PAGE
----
4:06 PM 02/03/2013
Im considering purchasing a 3500sq ft single story warehouse building in Brooklyn and converting it to a single family house. It's roughly a 40x80' structure with other buildings sitting flush against it on 3 sides. There are only 2 small windows on the front facade. I have 3 questions...
1. To let more light in my idea is to cut off a portion of the roof and create somewhat of an interior "courtyard." In the attached pic, the green outline is the current structure and the red is where I would cut off the roof to create an 800sq ft outdoor space. Is this a completely stupid idea? It would still be surrounded by buildings on all sides but without this the building really couldn't be converted to residential. It would be a cave.
2. Im also considering the possibilities of adding a second story and wondering if anyone knows a ballpark figure of what that would cost? I know there are a plethora of factors but Im just looking for ballpark.
3. Being that it was a former warehouse, should I be concerned about toxicity? If so, do I have to commission some kind of environmental study prior to purchasing?
Thanks so much in advance!
Is the building zoned for residential? If not, you might be out of luck from the start, and find it impossible to get permits to do the conversion work or add another floor on to the building for residential use. Also, cutting part of the roof off is going to create some pretty colossal drainage issues. You'd have to spend a huge amount of money repitching the ground and installing below-ground drains. Is their a basement? because in that case it would be even more difficult to deal with the drainage issues. Skylights would be a better choice, but even those frequently leak.
4:29 PM 02/03/2013 | 0 Votes
Three years ago, I was considering the same thing. I looked at two commercial spaces as yours and consulted with several architects. Both spaces took the entire lot. I wanted to add garden space, but keep the high 20+ ft walls around the garden for privacy. City regs stated garden walls not taller than 8 ft I believe, so one architect came up with the idea of opening up an interior courtyard for garden space and light, as you suggest. The back end of the structure could have been my studio or storage space, depending on how far back we dropped in the opening.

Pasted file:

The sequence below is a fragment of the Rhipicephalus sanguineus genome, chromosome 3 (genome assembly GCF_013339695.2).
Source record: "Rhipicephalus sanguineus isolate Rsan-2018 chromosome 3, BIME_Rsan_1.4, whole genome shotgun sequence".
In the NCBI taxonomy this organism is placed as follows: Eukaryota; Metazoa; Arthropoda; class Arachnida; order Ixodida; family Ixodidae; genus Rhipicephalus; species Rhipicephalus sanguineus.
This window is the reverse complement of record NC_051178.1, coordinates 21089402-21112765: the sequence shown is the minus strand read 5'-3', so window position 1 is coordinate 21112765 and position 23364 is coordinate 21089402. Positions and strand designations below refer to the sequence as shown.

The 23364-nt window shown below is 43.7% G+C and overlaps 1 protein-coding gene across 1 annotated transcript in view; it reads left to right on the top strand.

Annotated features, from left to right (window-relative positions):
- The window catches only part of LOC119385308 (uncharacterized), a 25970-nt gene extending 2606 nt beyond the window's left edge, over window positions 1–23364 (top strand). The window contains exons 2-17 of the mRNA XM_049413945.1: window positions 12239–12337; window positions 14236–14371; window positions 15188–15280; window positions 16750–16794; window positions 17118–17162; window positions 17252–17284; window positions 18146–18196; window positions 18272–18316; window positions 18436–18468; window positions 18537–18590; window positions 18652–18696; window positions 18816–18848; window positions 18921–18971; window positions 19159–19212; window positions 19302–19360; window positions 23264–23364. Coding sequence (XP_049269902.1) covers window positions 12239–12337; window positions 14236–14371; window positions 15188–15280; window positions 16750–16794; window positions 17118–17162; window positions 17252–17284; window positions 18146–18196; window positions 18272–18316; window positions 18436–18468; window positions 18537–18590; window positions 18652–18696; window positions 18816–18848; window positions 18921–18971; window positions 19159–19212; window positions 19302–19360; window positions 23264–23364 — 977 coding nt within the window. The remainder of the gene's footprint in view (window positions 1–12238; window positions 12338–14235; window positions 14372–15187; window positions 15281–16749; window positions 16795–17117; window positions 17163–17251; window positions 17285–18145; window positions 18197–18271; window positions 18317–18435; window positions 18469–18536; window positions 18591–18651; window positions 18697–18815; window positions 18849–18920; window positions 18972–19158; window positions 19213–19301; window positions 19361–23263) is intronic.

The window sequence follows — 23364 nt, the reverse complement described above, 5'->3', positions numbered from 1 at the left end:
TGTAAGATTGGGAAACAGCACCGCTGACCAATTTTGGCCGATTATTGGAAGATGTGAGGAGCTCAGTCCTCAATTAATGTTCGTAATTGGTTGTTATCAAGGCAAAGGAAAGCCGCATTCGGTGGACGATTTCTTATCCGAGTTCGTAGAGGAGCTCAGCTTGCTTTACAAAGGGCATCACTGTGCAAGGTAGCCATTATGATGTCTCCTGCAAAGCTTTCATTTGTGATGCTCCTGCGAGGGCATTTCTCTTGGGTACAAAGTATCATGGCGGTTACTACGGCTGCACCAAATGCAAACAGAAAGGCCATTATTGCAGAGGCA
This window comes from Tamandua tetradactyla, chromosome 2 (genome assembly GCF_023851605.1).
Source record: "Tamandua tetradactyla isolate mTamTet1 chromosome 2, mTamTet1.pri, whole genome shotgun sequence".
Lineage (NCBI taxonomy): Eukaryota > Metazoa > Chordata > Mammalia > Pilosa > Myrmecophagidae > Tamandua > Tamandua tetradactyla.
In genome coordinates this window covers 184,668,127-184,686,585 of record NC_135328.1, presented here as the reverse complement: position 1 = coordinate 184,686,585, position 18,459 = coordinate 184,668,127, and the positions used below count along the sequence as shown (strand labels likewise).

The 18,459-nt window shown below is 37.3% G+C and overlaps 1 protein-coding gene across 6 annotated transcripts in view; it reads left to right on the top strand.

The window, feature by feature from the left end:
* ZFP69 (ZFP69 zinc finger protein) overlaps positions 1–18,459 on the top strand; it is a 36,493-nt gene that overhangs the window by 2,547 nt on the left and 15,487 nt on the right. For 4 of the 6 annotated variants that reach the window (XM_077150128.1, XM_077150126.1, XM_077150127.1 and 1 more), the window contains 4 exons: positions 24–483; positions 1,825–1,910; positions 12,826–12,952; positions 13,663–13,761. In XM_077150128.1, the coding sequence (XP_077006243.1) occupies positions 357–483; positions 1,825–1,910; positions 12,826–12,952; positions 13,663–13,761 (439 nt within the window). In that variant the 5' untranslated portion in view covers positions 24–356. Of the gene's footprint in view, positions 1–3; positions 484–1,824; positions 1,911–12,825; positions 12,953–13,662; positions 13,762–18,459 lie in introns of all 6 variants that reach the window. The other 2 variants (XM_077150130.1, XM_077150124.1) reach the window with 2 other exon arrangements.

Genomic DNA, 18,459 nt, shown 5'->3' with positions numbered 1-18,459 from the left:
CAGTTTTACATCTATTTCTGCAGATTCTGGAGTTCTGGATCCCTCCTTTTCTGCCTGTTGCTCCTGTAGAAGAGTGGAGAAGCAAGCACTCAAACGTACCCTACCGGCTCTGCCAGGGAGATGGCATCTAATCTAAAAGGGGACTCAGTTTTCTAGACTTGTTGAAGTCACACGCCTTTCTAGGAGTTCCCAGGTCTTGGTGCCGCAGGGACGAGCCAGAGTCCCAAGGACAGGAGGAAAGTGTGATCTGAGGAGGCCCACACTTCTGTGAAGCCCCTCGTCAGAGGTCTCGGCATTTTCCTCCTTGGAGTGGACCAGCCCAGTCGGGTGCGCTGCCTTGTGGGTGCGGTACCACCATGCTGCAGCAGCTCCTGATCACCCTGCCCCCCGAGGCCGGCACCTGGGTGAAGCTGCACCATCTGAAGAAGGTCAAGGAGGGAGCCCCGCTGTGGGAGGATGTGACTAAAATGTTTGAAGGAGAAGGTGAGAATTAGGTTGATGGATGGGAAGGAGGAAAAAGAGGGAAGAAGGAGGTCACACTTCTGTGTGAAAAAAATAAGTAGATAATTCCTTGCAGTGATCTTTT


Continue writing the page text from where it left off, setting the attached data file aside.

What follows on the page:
As for adding a second story to the structure, rough estimates were $300K-500K depending on the size and amenities added.
4:33 PM 02/03/2013 | 0 Votes
commercial building purchase. If not all cash, 30% down for financing I think. Environmental study required before conversion to residential - If residential is even possible. Probably at a cost of 30k barring any clean-up or removal of burried tanks. At least three months for the environmental, maybe as much as six months. Calculate carrying costs. Probably another three months(on the low side) for approval for conversion. I would estemate at least a year before you could obtain permits to begin work.
You could keep commercial and build a "care takers apartment". If you could use a live/work space, its a possibility. There is a maximum sq. ft for the live based on foot print of the building and zoning.
Either way, its a tall order, not cheap, and not fast. Good luck.
6:05 PM 02/03/2013 | 0 Votes
Everyone above makes valid points - what you're suggesting would be complicated if it's even possible. There are probably 10 or more zoning/code issues that would have significant impact on the feasibility of the idea. A few of these are:
Can you even legally do a conversion in the zone the building is in? If you can, you'll need to meet the requirements of Article 1 Chapter 5 of the Zoning Reg's, which deals with the conversion of commercial buildings to residential use.
You'll need to meet the regulations for natural light and air for all habitable rooms. Those windows have to be on the street, or at least 30' away from a side/rear property line. Removing some of the building to create a setback or courtyard would help with this, but again, depending on your zone, there may be restrictions on what can be removed.
I love the idea of creating a central courtyard, but there are regulations about that too - minimum dimensions between the walls - and those distances are greater if there are windows in those walls.
In the end, only way to really know is to hire a good architect to do an initial zoning study and untangle these issues before you purchase the property.
James Cleary Architecture
10:10 AM 02/04/2013 | 0 Votes
Thanks for the great advice everyone. The property is zoned M6/M7 so it can be converted but that's about all I know.
James, I'll definitely contact you when the time comes.
3:05 PM 02/04/2013 | 0 Votes
Hi emery - manufacturing districts are M1, M2, and M3, with subgroups w/in each main group. Did you mean that the property is zoned M1-6?
James Cleary Architecture
6:23 PM 02/04/2013 | 0 Votes
Some folks on 15th street between 7th and 8th avenues are doing what you want to do right now. Can't seem to post a link but if you go to NYC DOB BIS page you can read through the application files. Address of project is 396 15th Street Brooklyn.
12:29 PM 02/05/2013 | 0 Votes
12:37 PM 02/05/2013 | 0 Votes